While photoaffinity ligands have been widely used to probe the structures of many receptors and nucleic acid binding proteins, their effective use in the study of cytochrome P450 structure is less established. Nevertheless, significant advances in this field have been made since the technique was first applied to P450cam in 1979. In several cases, especially studies involving P450s of the 1A and 2B families, peptides covalently modified with photoaffinity ligands have been isolated and characterized. Some of these peptides were predicted by molecular modeling to line substrate binding regions of the enzymes. Other data obtained from such studies were more difficult to reconcile with theory. This review addresses the status of photoaffinity labeling as a tool for studying cytochrome P450 structure. In addition, potential future directions in this field are discussed, including the development of heme-directed agents and validation of their effectiveness as photoaffinity ligands using sperm whale myoglobin as a test protein. The potential for hydroxyaromatic compounds to serve as photoactivated probes of active site nucleophiles is also discussed. This class of compounds and its derivatives has long been known in the fields of photochemistry and photophysics to be precursors of reactive radicals and quinone methides that are likely to serve as effective active site probes of the P450s.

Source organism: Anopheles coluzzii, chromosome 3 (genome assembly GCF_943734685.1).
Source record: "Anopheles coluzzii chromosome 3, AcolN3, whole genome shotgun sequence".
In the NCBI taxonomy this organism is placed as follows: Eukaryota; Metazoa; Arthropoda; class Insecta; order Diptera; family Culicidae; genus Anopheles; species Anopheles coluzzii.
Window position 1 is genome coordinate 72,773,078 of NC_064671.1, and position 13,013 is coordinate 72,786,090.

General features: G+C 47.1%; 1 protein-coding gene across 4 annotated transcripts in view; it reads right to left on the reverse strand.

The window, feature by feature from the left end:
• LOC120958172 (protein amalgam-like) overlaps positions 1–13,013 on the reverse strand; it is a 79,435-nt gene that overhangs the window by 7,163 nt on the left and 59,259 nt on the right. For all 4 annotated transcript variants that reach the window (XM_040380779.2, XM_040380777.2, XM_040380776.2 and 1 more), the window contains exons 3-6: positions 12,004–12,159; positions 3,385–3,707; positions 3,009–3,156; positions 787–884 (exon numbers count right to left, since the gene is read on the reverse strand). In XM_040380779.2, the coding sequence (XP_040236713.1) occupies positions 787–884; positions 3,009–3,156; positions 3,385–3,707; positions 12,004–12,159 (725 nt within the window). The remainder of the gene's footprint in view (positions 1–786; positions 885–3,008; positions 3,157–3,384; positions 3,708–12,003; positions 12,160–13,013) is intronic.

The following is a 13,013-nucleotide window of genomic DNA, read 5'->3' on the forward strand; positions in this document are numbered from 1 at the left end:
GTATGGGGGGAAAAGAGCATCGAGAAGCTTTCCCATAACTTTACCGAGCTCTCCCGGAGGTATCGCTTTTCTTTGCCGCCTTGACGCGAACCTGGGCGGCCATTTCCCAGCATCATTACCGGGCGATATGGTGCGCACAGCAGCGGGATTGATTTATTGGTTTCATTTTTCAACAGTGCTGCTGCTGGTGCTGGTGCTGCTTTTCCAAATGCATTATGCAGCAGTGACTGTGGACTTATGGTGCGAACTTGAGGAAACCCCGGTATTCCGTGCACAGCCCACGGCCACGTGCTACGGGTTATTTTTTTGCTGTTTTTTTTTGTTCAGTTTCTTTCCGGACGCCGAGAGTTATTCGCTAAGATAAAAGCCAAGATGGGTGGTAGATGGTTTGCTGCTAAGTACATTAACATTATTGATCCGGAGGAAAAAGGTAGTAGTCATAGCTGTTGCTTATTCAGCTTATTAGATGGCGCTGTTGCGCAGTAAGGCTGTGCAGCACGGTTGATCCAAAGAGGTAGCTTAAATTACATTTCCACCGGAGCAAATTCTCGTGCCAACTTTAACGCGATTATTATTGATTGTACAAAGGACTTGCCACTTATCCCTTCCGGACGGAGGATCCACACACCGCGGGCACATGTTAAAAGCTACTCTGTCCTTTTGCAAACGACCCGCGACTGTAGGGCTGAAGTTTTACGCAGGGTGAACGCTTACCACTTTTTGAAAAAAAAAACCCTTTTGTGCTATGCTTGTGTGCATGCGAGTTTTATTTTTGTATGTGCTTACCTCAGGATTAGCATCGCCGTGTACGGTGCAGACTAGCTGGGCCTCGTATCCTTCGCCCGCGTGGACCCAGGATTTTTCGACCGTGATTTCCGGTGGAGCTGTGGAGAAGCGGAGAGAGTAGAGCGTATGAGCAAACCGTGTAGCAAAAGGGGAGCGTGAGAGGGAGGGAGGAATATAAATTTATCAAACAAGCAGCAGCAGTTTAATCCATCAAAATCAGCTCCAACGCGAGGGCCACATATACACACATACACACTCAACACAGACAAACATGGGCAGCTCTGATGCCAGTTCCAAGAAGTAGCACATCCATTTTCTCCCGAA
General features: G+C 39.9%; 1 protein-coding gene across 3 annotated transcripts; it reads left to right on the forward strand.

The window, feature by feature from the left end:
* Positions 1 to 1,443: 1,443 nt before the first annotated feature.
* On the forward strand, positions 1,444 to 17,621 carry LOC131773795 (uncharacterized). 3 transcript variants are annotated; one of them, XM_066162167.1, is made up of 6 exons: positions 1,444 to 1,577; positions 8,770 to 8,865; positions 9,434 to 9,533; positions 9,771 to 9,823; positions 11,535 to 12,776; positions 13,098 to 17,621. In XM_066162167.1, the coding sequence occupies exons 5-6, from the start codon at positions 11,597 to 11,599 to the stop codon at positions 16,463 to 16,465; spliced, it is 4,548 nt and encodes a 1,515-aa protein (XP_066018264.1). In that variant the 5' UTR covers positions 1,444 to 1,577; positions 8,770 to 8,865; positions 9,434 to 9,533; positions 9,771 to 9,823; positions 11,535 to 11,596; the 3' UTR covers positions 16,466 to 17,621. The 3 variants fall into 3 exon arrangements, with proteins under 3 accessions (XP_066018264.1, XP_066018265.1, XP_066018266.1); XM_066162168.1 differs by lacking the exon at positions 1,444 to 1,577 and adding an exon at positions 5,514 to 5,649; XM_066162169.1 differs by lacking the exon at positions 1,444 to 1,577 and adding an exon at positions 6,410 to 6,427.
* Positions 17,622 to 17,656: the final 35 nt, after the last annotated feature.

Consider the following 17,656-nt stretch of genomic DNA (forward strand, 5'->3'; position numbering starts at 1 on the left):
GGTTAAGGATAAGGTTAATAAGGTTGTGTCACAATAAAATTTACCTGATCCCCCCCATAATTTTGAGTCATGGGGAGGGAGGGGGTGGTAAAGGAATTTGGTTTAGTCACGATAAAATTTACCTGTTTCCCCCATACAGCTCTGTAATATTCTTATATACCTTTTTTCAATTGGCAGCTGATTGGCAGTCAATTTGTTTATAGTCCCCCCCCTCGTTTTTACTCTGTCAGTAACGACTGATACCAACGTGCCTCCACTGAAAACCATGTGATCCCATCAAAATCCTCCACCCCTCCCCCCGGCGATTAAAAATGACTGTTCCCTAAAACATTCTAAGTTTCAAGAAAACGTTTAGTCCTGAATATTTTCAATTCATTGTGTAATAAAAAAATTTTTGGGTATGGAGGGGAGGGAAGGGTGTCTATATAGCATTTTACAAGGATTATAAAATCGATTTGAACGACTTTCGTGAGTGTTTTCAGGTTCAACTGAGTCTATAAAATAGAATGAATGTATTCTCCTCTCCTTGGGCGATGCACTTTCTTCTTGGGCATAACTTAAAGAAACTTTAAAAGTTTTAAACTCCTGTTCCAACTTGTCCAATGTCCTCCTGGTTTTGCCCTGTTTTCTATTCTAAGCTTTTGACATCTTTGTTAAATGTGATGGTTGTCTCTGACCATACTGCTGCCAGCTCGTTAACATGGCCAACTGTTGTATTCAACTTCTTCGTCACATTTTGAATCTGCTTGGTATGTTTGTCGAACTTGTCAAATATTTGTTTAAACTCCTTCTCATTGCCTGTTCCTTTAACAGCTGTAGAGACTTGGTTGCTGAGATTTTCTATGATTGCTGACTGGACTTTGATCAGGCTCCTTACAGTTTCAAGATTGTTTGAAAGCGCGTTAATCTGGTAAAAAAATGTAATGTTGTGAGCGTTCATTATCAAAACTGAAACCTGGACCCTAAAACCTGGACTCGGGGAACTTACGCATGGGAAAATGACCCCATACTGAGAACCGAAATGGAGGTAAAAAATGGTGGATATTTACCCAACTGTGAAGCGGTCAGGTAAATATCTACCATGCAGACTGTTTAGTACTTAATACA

Keywords: cytochrome, photoaffinity, ligand, covalent, heme, probe, label, protein
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